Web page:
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Environment

Wool does not contribute to microplastic pollution


­­As much as 35% of microplastics in the marine environment are fibres from synthetic clothing, an amount that continues to increase. By contrast, science has shown wool readily biodegrades in both land and marine environments, offering a less impactful solution and not contributing to microplastic pollution.

What is microplastic pollution?

Microplastic particles, including microfibres from synthetic clothing and textiles, are now universal in aquatic and land-based ecosystems across the world. It is estimated that 0.6-1.7 million tons of microfibres are released into the ocean every year, with new research by the University of Manchester, recently published in Nature Geoscience, finding the number of microplastic pieces in the world’s waterways is vastly greater than originally thought.

Without active intervention, the abundance of these <5mm in diameter particles is set to increase alongside the consumption of plastics and man-made fibres in clothing, to meet demand from a rising world population and increasing regional incomes.

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What causes microfiber pollution?

Microfibres can enter the environment through sources such as fibres shed from synthetic apparel during use and washing, or through other secondary sources, predominantly degradation and fragmentation of larger pieces of synthetic textile waste. While the full extent of the negative impacts of microplastic pollution on aquatic habitats and organisms is yet to be fully understood, the current research suggests physical, chemical and biological impacts are felt throughout the food chain including leaching of toxic chemicals and eventual starvation of host organisms.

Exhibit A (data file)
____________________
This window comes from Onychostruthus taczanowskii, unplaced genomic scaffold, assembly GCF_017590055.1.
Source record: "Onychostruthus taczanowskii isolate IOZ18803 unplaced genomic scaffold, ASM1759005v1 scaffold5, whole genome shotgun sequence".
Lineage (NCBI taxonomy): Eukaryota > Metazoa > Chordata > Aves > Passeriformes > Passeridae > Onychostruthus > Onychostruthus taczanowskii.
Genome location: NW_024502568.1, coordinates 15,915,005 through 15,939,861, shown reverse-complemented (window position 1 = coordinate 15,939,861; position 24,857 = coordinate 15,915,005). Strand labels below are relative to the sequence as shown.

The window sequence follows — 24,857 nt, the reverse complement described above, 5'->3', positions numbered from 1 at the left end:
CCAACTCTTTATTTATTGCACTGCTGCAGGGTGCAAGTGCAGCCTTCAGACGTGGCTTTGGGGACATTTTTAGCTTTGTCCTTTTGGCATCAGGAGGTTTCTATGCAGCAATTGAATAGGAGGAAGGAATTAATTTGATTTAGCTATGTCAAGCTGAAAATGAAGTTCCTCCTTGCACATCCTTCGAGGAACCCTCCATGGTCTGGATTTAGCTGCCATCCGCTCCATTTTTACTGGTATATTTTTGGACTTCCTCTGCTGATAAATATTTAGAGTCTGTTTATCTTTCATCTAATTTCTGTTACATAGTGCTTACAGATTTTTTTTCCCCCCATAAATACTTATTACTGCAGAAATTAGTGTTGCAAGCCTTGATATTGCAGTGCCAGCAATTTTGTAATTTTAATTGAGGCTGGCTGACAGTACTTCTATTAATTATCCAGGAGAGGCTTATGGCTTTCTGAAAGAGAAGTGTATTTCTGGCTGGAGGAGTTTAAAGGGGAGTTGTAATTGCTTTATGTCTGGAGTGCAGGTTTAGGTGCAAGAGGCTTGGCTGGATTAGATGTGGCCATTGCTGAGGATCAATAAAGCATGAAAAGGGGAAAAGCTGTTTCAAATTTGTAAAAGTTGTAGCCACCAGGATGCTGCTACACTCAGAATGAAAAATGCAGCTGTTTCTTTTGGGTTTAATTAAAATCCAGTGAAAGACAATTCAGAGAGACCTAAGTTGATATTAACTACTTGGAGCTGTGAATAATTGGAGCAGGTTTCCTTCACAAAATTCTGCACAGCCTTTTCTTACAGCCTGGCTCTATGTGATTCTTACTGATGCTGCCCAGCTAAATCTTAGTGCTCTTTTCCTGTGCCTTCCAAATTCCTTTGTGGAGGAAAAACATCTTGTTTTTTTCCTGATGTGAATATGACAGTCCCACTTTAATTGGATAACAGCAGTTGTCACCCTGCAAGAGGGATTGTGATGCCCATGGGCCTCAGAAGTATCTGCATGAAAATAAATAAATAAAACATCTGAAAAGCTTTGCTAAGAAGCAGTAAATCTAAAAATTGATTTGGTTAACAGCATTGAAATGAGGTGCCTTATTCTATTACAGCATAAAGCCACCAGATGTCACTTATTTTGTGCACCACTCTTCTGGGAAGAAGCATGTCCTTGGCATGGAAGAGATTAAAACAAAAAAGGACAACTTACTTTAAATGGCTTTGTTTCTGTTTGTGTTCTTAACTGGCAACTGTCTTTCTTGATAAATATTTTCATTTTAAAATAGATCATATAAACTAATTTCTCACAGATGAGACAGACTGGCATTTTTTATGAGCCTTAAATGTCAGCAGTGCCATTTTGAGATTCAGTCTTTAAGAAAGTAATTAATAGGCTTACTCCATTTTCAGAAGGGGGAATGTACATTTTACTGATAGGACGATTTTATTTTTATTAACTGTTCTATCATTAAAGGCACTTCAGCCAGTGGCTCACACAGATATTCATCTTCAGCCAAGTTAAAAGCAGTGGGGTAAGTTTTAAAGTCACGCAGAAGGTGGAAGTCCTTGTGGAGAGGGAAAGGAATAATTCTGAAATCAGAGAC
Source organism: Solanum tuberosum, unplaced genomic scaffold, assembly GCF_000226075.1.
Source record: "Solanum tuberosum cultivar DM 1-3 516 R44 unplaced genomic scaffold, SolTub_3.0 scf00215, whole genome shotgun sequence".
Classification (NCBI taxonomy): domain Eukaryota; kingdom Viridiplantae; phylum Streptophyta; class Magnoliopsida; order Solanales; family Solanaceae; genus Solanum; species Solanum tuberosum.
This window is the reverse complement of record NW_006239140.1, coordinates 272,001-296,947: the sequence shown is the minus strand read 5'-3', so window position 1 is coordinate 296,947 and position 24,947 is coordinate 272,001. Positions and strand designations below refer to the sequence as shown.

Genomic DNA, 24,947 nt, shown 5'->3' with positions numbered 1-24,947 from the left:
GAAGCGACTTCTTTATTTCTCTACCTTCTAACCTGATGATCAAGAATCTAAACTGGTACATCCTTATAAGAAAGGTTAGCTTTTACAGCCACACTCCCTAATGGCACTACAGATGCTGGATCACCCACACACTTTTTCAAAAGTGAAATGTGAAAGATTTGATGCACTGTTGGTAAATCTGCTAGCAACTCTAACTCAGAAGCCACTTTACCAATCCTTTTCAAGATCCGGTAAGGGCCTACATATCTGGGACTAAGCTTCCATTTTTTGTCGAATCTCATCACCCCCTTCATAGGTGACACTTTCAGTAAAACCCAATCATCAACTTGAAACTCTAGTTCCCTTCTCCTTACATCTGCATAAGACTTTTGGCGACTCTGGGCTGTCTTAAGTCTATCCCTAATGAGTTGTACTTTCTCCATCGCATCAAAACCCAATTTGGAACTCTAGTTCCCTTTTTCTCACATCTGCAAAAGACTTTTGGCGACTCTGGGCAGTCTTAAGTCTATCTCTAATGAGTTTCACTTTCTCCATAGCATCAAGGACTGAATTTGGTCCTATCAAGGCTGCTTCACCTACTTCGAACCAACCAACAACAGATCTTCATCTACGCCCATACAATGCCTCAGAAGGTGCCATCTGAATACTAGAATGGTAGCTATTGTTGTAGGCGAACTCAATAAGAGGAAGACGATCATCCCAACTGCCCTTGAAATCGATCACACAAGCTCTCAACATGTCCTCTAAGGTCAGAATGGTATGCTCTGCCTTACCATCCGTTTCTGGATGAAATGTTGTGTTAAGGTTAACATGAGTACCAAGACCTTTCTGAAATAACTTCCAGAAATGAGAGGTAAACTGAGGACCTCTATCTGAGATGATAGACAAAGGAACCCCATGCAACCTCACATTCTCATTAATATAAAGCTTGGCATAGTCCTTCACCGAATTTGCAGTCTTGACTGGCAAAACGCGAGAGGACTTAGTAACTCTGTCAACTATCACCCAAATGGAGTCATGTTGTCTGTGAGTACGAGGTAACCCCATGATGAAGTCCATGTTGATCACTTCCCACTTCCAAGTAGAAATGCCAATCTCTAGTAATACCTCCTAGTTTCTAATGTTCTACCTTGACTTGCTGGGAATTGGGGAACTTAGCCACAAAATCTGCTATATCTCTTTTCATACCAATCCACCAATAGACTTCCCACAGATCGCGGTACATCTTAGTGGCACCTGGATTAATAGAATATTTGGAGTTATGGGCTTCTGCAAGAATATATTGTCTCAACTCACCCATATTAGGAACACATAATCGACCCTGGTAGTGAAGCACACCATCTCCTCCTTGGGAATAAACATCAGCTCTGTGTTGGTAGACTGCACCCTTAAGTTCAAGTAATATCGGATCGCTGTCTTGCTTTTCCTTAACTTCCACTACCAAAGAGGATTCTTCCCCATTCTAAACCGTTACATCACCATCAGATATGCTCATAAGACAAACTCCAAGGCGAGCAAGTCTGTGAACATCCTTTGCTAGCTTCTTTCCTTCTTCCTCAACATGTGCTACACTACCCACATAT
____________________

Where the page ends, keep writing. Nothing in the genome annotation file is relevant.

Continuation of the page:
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Wool does not cause microplastic pollution

Ground-breaking new research from The Woolmark Company has found that Merino wool does not contribute to the issue of microplastics in our oceans.

The scientific study - titled Microfibre Pollution and the Marine Biodegradation of Wool - wool readily biodegrades in marine environments, while synthetic fibres do not. The study also found machine washable wool biodegrades at a faster rate than untreated wool fabrics.

In this latest study researchers compared the biodegradability of the two types of Merino wool in sea water to the biodegradability of viscose rayon, polyester, nylon and polypropylene. The rate of biodegradation was then compared to that of a substance known to biodegrade readily, kraft paper pulp.

At the tail-end was nylon, biodegrading at a rate of just 0.8 percent, followed by polypropylene and polyester.

 

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Through a responsible choice of what we wear, and how we care, we can ultimately contribute to the long-term health of the planet.